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era (2) f. (Noun) "era"
13th cent. From Late Latin æra, plural of æs "quantity," but originally "bronze," "copper." From Proto-Italic *ajes- 'id.' From Proto-Indo-European *h2ei̯-es- "bronze." From a root *h2ei̯- meaning "to burn."
Indo-European
Italic
Oscan αιζνιω (aiznio) "bronzen" (< *ajes-n-ejo-), Umbrian ahesnes "by the bronzen" (< *ajes-no-)
Germanic
Gothic ais "ore," "brass," Old Norse eir "brass," Old Saxon ēr "ore," Old High German ēr 'id.,' Old English ǣr 'id.' (English ore)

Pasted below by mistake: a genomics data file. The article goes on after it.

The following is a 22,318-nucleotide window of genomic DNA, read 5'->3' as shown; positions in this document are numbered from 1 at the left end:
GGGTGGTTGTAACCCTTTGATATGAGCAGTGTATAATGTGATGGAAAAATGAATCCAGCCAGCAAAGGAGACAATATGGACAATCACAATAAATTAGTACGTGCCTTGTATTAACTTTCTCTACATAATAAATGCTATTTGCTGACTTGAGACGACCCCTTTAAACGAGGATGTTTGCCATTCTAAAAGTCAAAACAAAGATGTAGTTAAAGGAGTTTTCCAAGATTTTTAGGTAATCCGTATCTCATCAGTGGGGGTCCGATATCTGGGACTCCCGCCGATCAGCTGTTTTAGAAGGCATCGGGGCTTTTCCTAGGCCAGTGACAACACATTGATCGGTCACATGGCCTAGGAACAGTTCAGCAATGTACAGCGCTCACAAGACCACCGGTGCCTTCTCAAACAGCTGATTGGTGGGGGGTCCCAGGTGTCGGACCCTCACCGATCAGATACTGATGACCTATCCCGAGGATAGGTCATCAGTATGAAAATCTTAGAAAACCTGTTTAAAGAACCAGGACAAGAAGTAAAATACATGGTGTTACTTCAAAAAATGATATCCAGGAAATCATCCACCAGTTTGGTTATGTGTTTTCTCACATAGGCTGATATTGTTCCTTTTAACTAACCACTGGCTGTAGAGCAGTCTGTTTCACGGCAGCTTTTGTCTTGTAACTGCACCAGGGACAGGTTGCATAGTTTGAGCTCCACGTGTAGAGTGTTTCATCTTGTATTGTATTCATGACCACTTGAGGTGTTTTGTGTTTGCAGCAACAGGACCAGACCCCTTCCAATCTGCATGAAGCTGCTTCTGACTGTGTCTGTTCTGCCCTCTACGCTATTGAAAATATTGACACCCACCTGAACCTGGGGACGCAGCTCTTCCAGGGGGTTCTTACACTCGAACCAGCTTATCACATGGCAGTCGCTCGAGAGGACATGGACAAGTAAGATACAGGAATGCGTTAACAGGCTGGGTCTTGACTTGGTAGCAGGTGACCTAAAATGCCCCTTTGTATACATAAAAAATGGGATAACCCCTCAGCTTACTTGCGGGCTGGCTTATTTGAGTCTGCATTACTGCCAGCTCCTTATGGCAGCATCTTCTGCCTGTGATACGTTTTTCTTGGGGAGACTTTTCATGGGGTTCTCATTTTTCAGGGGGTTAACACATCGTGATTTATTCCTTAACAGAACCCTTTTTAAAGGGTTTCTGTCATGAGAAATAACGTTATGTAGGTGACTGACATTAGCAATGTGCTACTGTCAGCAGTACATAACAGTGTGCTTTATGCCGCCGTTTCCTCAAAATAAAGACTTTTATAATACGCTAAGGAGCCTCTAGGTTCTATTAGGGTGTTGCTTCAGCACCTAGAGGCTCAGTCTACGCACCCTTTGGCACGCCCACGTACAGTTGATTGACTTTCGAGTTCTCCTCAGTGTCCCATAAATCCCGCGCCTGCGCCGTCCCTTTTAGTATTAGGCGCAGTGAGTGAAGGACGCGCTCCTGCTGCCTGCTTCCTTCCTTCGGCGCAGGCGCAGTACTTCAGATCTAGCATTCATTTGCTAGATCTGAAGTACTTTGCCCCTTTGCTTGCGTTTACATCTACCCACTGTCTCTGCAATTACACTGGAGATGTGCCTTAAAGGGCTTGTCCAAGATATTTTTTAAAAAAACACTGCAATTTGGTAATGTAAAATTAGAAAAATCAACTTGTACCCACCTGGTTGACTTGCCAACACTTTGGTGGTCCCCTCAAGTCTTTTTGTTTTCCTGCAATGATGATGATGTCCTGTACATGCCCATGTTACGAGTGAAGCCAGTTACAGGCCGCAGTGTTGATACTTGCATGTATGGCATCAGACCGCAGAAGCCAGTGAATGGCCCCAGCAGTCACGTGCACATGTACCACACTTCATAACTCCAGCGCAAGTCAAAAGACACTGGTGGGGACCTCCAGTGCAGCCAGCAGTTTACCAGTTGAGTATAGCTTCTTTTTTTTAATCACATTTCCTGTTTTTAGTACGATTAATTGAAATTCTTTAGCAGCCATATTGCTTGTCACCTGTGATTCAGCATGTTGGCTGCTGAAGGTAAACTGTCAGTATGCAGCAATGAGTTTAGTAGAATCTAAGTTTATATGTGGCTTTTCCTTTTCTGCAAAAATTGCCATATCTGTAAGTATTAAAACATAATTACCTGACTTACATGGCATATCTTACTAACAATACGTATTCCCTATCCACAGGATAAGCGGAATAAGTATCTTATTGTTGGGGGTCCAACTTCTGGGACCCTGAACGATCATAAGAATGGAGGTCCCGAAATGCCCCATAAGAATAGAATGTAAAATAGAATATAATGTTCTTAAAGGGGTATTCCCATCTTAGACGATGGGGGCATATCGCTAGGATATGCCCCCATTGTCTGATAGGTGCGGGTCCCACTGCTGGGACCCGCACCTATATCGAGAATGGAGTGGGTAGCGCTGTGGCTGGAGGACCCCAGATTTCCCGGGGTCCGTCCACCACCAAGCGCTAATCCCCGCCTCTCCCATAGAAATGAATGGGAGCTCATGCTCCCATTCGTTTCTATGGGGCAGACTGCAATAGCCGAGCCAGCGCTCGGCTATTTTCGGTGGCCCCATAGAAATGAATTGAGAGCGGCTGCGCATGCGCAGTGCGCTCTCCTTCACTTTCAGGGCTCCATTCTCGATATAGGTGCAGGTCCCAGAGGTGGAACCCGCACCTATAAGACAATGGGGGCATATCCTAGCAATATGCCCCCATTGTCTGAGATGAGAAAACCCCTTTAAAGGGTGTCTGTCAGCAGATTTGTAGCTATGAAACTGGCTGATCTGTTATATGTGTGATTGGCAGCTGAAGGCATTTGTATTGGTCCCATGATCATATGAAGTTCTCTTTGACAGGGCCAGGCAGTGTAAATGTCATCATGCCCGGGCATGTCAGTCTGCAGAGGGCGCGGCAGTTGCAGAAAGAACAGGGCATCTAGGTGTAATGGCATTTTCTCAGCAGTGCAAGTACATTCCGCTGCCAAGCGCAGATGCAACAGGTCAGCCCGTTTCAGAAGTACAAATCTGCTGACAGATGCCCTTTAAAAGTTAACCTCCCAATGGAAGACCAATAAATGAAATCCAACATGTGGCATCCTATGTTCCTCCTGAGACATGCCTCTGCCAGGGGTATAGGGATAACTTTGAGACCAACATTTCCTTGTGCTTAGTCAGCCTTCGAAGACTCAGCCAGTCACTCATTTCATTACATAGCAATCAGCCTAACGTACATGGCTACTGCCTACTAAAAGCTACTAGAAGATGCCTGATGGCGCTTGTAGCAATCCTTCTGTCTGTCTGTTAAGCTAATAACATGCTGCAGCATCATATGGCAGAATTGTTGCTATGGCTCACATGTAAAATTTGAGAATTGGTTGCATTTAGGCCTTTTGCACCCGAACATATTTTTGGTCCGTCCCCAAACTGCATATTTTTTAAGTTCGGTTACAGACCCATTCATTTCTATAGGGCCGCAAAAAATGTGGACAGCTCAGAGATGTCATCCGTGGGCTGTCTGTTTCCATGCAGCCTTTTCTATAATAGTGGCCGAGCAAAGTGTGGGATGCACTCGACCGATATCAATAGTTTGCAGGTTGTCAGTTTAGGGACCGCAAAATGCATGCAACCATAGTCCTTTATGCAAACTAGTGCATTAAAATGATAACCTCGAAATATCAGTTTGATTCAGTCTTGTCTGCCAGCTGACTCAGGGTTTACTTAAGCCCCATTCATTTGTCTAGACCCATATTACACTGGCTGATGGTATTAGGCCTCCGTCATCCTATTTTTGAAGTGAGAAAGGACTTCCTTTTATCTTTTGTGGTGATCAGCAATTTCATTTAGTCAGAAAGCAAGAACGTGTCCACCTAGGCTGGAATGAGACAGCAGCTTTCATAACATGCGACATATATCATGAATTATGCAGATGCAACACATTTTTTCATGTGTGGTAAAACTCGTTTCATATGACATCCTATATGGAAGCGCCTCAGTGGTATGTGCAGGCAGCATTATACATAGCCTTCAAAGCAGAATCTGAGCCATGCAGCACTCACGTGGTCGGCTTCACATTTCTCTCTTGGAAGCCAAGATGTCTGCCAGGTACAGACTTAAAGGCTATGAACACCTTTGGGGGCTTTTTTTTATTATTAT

Indo-Iranian
Sanskrit áyas- "metal," Avestan aiiah- 'id.'

"The basic word for ‘metal’ in Proto-Indo-European is *haey-es- (e.g. Lat aes ‘copper, bronze’, NE ore, Av ayah- ‘metal (probably bronze)’, Skt áyas- [earlier] ‘copper’, [later] ‘iron’) and it is generally presumed to mean ‘copper’ or the copper-tin alloy of ‘bronze’ although it has come to mean ‘iron’ in some of the Indo-European languages, e.g. Indo-Iranian; however, there is clear evidence that it earlier meant ‘copper’ or ‘bronze’. In the Germanic languages it tends to mean ‘ore’ and it is possible it simply meant ‘metal’ rather than a specific type of metal." ~ Mallory & Adams, The Oxford Introduction to Proto-Indo-European and the Proto-Indo-European World (2006)